The booming collapse of housing

The booming collapse of housing – why housing will be a bad investment for the current decade. 5 charts exploring the demographic and financial perfect storm with U.S. real estate.

The American housing market is entering into a perfectly orchestrated storm of demographics, debt, and cultural shifts.  Strongholds do fall and deeply held economic beliefs can crumble in a few short months.  If you were to tell someone in 2007 that a lost decade in housing values was just around the corner you would have had a heck of a time trying to convince them.  Yet here we are, inching closer to a lost decade in home values.  There is a financial tempest ahead of us.  Home prices have locked in a lost decade but what about two lost decades?  Don’t rule this out until you hear the potential reasons why another lost decade is very likely for American housing values.

Reason #1 – Dual income peak


Source:  Tax Foundation

Part of the reason home values went up from the 1950s through 2000 was largely based on the two income household.  Single wage households became a smaller minority while two paychecks made their way into the household bottom-line.  Of course this provided more income to be spent on housing.  Yet this trend hit a peak in the 1990s.  Actual household wages have fallen for over a decade so no longer can the dual income argument be made to support higher prices.  What is also problematic is that the rise in dual income households hid the reality that actual per capita wages were falling behind for the last decade.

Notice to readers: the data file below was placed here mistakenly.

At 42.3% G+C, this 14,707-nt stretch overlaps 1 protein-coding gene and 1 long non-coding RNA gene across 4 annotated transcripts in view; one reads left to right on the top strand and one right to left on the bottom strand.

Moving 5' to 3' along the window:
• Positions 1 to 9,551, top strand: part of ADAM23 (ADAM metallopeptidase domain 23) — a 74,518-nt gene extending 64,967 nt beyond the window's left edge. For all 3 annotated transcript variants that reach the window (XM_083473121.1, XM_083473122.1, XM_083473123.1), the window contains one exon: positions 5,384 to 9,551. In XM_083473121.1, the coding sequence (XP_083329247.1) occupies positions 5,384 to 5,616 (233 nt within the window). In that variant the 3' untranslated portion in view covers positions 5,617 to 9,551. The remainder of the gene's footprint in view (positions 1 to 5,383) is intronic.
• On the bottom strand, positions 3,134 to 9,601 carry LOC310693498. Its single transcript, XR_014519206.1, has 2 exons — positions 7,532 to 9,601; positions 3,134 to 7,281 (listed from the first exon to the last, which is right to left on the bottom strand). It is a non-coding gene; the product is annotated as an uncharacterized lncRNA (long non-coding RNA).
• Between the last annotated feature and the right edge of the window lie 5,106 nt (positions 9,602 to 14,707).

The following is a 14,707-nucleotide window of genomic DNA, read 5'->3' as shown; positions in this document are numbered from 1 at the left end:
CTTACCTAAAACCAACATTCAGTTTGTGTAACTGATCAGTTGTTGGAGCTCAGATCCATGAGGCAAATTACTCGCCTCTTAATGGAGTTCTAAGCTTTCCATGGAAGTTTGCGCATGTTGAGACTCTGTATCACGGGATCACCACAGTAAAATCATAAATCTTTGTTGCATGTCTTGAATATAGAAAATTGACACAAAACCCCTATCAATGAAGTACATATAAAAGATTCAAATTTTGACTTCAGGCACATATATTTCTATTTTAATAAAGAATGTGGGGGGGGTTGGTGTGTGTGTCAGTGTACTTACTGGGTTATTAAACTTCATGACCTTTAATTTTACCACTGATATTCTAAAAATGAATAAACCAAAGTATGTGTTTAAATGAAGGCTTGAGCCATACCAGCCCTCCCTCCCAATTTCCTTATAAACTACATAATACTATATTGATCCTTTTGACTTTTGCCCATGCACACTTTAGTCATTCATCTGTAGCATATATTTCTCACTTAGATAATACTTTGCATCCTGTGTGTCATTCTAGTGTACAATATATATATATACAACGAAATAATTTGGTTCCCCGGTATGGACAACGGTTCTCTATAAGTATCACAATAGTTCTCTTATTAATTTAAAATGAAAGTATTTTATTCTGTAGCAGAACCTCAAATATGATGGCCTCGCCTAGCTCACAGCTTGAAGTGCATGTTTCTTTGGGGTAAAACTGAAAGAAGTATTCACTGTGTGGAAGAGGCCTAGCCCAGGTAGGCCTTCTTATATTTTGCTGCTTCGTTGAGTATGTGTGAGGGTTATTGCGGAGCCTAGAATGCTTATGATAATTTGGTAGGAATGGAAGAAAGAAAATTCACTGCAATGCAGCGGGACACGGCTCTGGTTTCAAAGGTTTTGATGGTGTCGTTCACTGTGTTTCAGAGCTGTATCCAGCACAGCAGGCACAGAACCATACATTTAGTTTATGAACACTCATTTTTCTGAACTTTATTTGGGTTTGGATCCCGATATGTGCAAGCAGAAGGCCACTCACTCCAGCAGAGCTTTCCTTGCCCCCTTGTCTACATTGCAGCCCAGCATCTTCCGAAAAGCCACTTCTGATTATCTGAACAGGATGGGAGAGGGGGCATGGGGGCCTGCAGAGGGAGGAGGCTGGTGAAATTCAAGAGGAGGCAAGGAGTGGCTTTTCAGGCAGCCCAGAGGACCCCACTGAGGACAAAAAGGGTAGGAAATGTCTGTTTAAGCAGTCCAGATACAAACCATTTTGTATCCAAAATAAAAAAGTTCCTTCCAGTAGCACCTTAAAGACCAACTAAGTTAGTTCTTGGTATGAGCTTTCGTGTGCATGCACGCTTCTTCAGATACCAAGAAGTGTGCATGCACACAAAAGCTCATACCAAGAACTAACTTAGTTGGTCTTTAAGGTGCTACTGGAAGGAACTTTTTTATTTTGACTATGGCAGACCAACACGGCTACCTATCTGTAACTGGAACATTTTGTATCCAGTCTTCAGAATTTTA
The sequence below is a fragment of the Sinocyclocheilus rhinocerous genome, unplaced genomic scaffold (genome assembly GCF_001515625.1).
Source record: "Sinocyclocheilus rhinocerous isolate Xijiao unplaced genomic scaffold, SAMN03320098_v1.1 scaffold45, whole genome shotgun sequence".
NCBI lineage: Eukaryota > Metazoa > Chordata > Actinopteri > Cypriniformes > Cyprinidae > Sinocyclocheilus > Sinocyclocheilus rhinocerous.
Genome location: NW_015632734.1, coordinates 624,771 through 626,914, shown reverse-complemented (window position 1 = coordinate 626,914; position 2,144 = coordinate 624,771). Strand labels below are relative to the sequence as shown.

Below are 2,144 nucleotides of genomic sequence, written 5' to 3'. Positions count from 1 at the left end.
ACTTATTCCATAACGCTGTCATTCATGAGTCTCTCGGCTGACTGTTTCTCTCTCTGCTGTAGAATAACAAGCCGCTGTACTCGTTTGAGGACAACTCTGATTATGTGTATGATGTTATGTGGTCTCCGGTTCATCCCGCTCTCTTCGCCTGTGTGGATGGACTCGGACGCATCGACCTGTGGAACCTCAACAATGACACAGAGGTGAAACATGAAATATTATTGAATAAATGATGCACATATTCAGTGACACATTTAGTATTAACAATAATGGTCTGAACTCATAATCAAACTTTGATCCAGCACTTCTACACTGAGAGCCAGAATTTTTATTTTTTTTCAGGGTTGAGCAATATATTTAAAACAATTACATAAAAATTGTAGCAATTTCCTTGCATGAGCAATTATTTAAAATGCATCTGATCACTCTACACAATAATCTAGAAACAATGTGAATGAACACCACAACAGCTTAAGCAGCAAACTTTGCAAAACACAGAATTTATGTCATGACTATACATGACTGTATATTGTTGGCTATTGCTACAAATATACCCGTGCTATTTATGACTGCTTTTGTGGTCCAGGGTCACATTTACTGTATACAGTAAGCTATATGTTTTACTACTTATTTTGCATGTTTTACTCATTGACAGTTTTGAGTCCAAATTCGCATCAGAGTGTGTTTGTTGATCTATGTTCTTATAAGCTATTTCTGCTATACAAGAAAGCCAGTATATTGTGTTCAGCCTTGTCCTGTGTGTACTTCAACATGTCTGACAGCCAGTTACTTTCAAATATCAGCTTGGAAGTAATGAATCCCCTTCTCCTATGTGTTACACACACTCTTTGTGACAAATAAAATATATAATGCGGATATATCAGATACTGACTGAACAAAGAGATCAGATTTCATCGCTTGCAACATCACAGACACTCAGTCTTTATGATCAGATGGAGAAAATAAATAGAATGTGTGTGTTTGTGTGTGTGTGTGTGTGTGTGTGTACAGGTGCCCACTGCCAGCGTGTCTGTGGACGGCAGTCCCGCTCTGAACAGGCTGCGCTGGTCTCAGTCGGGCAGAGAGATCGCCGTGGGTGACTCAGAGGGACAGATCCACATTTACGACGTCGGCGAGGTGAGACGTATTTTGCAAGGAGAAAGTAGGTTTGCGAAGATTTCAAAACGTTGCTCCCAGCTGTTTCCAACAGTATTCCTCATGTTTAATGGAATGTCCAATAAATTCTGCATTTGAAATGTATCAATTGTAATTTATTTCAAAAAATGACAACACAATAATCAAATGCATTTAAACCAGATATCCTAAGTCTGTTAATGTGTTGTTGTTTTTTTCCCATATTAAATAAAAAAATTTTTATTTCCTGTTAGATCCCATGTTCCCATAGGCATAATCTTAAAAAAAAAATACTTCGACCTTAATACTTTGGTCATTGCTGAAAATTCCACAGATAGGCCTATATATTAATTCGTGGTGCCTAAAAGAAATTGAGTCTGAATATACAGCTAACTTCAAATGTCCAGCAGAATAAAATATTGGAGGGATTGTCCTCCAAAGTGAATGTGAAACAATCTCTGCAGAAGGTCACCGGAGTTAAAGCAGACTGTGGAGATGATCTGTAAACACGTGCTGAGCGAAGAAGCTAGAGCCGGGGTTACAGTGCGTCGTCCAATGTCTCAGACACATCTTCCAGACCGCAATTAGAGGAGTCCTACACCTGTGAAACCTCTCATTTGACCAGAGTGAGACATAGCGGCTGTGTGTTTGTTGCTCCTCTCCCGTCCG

Part of this trend is also based on the demographics of our country.  Raising a family is not cheap so two paychecks in many cases is simply an economic necessity.  However many baby boomers are now entering retirement age with many of their kids reaching adulthood.

Reason #2 – Older America

age of us population

Source:  Brookings Institution

The U.S. population is undoubtedly getting older.  Many baby boomers will look to downsize but demographic shifts will provide fewer potential buyers for those over priced homes.  The population is growing but the younger generation is not seeing the large wage gains that baby boomers experienced.  So what you have is the largest cohort of Americans gearing up to sell homes simply because of natural progression but a smaller and poorer young cohort unable to pay the inflated prices many have come to expect.